Why do rip blades rip faster?

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The explanation for that is that the cross-cut teeth are the wrong shape for ripping! A hand saw shows this most clearly, and a Swiss army knife best of all. Crosscut blades are sharpened as opposed pairs of knives to cut each fibre at each side of the kerf. A rip blade is a single chisel edge to lift the fibre away from its neighbour. You'll notice that it's possibel to rip with a cross-cut saw, trying to cross- cut with a rip saw is very much harder work.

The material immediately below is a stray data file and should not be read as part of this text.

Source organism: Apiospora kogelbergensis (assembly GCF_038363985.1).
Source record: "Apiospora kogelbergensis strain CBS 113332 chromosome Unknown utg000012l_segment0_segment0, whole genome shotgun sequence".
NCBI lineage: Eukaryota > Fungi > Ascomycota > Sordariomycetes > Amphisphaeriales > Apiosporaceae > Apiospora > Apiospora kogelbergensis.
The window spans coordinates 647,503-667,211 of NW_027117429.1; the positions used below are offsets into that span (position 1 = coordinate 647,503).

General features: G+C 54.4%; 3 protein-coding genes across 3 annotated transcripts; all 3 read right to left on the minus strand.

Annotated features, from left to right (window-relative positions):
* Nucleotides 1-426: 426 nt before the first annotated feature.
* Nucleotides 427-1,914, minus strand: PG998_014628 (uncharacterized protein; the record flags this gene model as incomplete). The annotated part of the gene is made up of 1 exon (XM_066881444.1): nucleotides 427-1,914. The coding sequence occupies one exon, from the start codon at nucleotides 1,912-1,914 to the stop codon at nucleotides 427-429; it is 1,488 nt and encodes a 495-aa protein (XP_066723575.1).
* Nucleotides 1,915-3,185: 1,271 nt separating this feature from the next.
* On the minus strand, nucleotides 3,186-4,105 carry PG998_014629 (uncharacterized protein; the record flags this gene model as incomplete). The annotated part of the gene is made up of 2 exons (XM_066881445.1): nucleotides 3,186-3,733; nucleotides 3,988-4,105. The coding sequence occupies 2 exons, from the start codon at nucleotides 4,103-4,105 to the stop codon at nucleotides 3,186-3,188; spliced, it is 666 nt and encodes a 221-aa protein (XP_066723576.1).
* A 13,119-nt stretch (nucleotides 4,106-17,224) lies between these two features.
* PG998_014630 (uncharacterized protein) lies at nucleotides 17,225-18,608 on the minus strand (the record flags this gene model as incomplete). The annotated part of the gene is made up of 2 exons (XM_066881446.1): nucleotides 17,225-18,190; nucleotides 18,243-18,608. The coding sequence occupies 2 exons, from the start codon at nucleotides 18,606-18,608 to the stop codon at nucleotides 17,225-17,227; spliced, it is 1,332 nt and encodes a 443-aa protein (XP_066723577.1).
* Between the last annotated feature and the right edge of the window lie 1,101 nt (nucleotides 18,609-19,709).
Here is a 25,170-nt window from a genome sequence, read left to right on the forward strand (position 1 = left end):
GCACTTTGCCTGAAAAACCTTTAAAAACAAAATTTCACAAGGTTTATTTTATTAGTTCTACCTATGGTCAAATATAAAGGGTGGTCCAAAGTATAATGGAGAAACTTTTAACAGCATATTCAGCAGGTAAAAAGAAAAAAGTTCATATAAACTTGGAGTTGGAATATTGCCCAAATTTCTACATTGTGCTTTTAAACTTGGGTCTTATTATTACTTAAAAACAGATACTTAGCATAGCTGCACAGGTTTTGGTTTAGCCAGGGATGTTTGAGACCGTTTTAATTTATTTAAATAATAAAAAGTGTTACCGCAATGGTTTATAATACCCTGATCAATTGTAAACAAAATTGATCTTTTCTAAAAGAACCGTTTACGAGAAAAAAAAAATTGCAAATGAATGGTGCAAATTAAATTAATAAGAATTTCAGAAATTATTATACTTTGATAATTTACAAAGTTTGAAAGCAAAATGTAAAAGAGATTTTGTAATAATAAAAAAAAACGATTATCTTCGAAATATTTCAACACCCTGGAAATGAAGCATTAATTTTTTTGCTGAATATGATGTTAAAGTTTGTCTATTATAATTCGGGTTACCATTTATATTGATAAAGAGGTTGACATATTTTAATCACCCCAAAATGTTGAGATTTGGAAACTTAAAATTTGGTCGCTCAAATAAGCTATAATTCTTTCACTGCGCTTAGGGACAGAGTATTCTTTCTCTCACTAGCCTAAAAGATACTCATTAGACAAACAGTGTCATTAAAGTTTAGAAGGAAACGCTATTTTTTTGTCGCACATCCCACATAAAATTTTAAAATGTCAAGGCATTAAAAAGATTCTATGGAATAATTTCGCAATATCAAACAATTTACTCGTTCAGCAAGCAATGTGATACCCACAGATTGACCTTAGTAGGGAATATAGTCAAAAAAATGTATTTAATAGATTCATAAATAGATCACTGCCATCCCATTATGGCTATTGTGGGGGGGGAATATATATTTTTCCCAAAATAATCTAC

For most small circular blades there's little difference. They use carbide inserts and are fairly sharp on every edge. The problem with this much power in this little space is clearing the chips, not making them. Look at an old non-carbide circular balde, or a really big rip blade and you'll see the same hand saw tooth shapes re-appearing.
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